negates or denies. It says no to life. Anger, for example, says, “I
don’t want this!” This does not apply only to loud outbursts of anger.
We manifest negative emotions, in smaller doses, all day long: as
irritability, judgments of self and others, impatience, passive
aggression, and so on.
Working with Anger
important emphasis in practice is learning what closes these leaks.
This is why we must pay attention to how to work with our negative
emotions, particularly the many forms of anger. An analogy might be
helpful in understanding this process: we all know that food provides
energy for the body. But there’s another kind of “food” that feeds our
being, namely our impressions or experience. Every experience, much
like the food we consume, can either nourish or deplete us, depending
on how much awareness is present and what our intention is. When we
react to an experience negatively, it’s like eating bad food. It
doesn’t digest. In fact, it can even poison us. When that happens, we
often spew the poison back out into the world, usually at another
The alternative to manifesting negative emotions is to
bring physical awareness to the actual energy of the reaction.
Normally, we fuel our reactions by believing and justifying the
thoughts that accompany them. But when we disengage from this pattern,
attention can instead be focused on the visceral experience of the
emotion itself. This attention allows a different type of digestion to
take place. For example, when we can stop the expression of anger and
instead experience its actual energy, that raw energy may actually
transform into nourishment for Being Awareness.
suggesting that emotions should not arise, nor that we should repress
them. The practice instruction is simply to refrain from expressing
them, either outwardly through words and actions or inwardly through
spinning and obsessive thoughts. It is only through the process of not
expressing negative emotions and instead actually experiencing their
energy that we learn to live in accord with our true nature, our
natural Being Kindness.
If we could see our angry emotional
reactions clearly, it would become obvious how they deplete our energy
and consequently narrow our life. We would also see how, when we’re
caught in anger, we’re cut off from the heart, from a sense of our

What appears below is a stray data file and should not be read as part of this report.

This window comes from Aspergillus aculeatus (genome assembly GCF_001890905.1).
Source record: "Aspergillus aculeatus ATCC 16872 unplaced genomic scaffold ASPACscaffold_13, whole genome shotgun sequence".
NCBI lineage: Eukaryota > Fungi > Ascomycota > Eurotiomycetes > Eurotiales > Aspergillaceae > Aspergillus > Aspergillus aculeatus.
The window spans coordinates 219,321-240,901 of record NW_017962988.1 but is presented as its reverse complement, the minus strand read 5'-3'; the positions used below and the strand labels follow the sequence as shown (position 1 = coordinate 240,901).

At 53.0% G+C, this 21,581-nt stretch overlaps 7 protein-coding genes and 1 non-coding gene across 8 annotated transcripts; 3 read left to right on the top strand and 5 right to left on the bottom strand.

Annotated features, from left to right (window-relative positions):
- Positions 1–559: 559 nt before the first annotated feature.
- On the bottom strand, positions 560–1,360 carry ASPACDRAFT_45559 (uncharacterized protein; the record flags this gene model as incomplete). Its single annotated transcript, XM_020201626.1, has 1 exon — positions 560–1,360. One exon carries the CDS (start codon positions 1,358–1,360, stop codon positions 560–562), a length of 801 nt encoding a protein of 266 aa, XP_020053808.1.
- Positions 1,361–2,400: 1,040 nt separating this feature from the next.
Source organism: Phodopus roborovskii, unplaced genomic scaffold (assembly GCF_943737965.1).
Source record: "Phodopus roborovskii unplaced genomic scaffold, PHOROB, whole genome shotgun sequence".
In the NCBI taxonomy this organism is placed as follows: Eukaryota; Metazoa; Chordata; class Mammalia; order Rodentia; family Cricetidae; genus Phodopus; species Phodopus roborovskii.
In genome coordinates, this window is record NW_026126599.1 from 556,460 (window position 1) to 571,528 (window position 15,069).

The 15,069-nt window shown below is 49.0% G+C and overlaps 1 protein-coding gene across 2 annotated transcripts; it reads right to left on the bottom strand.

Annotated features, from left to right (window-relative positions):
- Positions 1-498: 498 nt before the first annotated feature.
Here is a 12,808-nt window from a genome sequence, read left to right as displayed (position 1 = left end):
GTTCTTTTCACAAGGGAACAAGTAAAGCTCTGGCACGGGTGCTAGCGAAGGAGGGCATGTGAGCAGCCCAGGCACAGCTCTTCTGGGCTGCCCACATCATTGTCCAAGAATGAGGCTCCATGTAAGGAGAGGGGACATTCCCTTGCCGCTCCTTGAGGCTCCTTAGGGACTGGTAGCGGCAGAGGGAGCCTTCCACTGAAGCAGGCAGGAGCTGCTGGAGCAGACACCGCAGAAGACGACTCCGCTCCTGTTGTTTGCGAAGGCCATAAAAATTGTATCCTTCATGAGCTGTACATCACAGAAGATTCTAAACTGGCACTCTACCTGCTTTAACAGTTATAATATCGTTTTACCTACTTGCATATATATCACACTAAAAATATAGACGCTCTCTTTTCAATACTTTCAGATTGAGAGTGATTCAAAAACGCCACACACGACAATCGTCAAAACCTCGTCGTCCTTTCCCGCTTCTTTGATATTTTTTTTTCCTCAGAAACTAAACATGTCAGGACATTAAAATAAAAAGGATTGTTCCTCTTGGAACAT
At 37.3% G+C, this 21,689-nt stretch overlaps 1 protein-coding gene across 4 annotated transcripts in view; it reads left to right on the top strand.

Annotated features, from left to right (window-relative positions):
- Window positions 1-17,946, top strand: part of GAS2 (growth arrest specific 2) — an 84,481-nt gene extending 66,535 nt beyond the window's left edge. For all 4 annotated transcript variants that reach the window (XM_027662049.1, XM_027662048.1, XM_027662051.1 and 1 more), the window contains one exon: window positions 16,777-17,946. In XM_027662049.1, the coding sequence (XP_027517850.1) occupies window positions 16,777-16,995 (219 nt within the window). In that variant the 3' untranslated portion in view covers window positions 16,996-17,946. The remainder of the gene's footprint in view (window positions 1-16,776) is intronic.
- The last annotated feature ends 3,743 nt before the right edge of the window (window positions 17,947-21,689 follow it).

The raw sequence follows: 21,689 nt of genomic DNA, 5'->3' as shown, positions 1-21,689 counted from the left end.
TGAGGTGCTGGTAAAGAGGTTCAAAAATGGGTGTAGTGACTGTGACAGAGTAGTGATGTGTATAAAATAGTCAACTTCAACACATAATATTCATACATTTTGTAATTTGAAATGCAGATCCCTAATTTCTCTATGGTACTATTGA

basic connectedness. For example, when someone swerves in front of us
on the freeway, anger arises instantly, and we may get caught in the
strong impulse to yell and gesture. We will certainly feel justified in
being irate. But what happens if, instead of expressing the anger, we
simply stay with the visceral experience?
Practicing in this way
over time teaches us to connect more deeply with our experience, and
finally we are able to recognize the situation as it is: that another
driver simply cut us off, and that is all. Perhaps we can also label
the reactions we have as just believed thoughts, such as, “Having a
believed thought: ‘he’s a moron,’” “Having a believed thought: ‘she
shouldn’t be allowed to drive,’” or “Having a believed thought: ‘this
always happens to me.’”
As we learn to see our reactions more
clearly, and to label the thoughts associated with them, we become more
and more capable of experiencing our anger as just what is—heat in our
face or tension in our muscles and gut. We might even see that what
really happened is that we simply got scared. Above all, we no longer
hold on to our emotions and thoughts as the objective truth about what
At a certain point, in addition to
experiencing our emotions and labeling our thoughts, we may even feel
compassion—in this example, for the driver who cut us off—or at least
we might laugh at ourselves for getting so worked up over an
objectively small or insignificant occurrence. The point is, when we